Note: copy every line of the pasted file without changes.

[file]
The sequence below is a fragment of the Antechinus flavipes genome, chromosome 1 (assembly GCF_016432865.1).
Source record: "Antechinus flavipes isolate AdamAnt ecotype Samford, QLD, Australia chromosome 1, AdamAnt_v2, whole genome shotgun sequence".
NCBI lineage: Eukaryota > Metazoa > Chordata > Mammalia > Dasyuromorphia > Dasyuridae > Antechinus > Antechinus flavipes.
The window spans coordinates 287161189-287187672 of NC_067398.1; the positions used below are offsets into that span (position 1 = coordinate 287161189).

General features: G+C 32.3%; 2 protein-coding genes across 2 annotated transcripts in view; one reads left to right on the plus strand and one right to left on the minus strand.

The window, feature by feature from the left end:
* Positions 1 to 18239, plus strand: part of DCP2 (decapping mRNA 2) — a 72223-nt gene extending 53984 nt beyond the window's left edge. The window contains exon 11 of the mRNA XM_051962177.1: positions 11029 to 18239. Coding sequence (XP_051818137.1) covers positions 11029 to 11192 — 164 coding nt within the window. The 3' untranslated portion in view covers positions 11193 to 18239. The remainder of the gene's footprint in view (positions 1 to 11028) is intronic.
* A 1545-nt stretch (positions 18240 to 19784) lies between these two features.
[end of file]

The sequence below is a fragment of the Antechinus flavipes genome, chromosome 1 (assembly GCF_016432865.1).
Source record: "Antechinus flavipes isolate AdamAnt ecotype Samford, QLD, Australia chromosome 1, AdamAnt_v2, whole genome shotgun sequence".
NCBI lineage: Eukaryota > Metazoa > Chordata > Mammalia > Dasyuromorphia > Dasyuridae > Antechinus > Antechinus flavipes.
The window spans coordinates 287161189-287187672 of NC_067398.1; the positions used below are offsets into that span (position 1 = coordinate 287161189).

General features: G+C 32.3%; 2 protein-coding genes across 2 annotated transcripts in view; one reads left to right on the plus strand and one right to left on the minus strand.

The window, feature by feature from the left end:
* Positions 1 to 18239, plus strand: part of DCP2 (decapping mRNA 2) — a 72223-nt gene extending 53984 nt beyond the window's left edge. The window contains exon 11 of the mRNA XM_051962177.1: positions 11029 to 18239. Coding sequence (XP_051818137.1) covers positions 11029 to 11192 — 164 coding nt within the window. The 3' untranslated portion in view covers positions 11193 to 18239. The remainder of the gene's footprint in view (positions 1 to 11028) is intronic.
* A 1545-nt stretch (positions 18240 to 19784) lies between these two features.